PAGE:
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Front Porting vs Rear Porting

Discussion in 'Amps and Cabs [BG]' started by 4Mal, Aug 12, 2003.

  1. 4Mal

    4Mal Supporting Member

    Jun 2, 2002
    Columbia River Gorge
    I'm looking around for one or a couple of cabs to pair up with a Hartke 3500. Some of the cab's I've heard about are rear ported. Makes the cab's smaller, probably keeps the efficiency hi but ... what about the low's that go out the back. Does it actually create excessive bleed into other stage/room mic's (like on the drum kit ...) If you mic, how does it work out.

    I don't mic often but when I do, it's usually a 2 mic setup where the dominant mic is a bit away and out front of the amp.

    So ... any experience with rear ported cabs ?

    I'm posting this over at the Pit as well so if you see it one place or the other ...
  2. The placement of the port on the cab isn't important. The only thing you need to be concerned about with rear porting is having enough space behind the cabinet for the port to operate correctly. Most people say a distance of the port diameter or greater from a wall will work fine.
  3. BruceWane


    Oct 31, 2002
    Houston, TX

    This subject has been discussed endlessly.

    Port placement has no effect on the sound of a bass cab.

    The only thing you might need to consider is using a rear ported cabinet on an extremely small stage. It depends on the size of the port, but generally speaking you don't want to place a cabinet where the port doesn't have at least 6 or 8 inches to breathe.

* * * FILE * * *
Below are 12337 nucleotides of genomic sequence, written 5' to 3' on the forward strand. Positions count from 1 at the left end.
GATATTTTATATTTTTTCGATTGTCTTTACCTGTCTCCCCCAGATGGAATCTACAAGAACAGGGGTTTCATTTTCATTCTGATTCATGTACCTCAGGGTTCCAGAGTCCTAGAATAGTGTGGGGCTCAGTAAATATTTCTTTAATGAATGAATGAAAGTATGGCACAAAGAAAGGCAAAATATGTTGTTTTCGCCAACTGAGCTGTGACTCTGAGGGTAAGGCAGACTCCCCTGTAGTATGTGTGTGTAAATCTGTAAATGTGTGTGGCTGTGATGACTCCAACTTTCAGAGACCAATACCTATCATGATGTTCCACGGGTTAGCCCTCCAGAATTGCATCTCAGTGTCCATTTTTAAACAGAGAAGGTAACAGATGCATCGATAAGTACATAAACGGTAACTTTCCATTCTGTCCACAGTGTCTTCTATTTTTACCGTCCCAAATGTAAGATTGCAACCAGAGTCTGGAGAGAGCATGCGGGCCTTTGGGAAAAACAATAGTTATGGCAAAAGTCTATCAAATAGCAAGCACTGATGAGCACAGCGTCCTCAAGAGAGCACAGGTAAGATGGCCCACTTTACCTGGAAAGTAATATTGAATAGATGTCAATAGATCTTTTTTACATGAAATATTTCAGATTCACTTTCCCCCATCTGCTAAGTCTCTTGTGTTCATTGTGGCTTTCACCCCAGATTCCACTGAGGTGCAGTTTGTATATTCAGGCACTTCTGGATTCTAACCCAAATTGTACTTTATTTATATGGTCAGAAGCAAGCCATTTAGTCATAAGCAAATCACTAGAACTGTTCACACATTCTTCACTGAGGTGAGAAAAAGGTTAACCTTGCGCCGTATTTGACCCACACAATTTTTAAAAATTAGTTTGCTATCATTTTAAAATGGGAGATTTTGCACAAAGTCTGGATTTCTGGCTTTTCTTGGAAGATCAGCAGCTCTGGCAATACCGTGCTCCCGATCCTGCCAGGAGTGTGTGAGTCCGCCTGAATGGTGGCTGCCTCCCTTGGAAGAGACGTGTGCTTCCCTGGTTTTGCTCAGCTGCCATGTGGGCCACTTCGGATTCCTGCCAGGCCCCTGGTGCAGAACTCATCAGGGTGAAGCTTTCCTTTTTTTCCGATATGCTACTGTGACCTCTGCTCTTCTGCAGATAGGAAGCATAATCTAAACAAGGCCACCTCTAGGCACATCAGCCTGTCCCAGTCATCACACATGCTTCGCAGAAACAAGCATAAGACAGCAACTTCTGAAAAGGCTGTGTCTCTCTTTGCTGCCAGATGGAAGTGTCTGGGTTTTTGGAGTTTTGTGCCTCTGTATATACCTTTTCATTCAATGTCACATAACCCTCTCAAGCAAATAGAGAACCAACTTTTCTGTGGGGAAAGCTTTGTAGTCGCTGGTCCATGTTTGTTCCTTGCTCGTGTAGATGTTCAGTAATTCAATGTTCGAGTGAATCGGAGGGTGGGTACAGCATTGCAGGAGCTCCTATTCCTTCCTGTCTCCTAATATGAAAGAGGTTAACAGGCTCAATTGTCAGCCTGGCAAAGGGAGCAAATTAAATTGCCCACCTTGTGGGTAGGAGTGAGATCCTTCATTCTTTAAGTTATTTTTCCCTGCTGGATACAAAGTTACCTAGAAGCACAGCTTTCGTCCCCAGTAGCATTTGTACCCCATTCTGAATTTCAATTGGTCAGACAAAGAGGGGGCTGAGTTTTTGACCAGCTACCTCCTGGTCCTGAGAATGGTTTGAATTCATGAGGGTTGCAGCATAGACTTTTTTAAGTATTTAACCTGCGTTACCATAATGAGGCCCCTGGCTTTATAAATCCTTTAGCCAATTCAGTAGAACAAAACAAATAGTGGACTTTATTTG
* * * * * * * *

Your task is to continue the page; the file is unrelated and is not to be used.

4. 4Mal

    4Mal Supporting Member

    Jun 2, 2002
    Columbia River Gorge
    I've heard concern over the cab placement... heard that the rear port cabs get a bit lost when playing outside ... get big and boomy when placed in corners. Seems like more variables than I want or can control...
  5. There's no need to be concerned. All cabs will do the things you mentioned. Outdoors there aren't as many surfaces for sound to boundary load off so cabs begin to approach free field performance. All bass cabs will get boomy if you put them in a corner because doing that decreases the amount of space the sound from the cabinet needs to fill.
    The frequencies that most ports are tuned to have long enough wavelengths to make port placement irrelevant. These frequencies are also practically omnidirectional.
    Where the port is on the cab is the last thing you should judge a purchase on.
  6. Petebass


    Dec 22, 2002
    QLD Australia
    MArks right. The last time this cam up we even turned a TB'er with rear ported cabs into a lab rat. He reported that there's not difference where the port is.

    As for miking up - just mic the speaker as normal. Nothing changes.
  7. 4Mal

    4Mal Supporting Member

    Jun 2, 2002
    Columbia River Gorge
    ummm OK but if those very low freq's are aimed away from the front of the cab, and are reflected off a surface behind the cab, isn't that likely to disturb the phase relationship between ported freq's and non-ported freq's ?

    In a live setting that probably isn't a big deal. In a recording setting that could be a very big deal.
  8. I see what you're getting at here but consider this: Low frequecies propagate spherically, so the same situation occurs with a front firing port when the cab is put against a wall or in a corner. Ports don't add any directional characteristics to LF.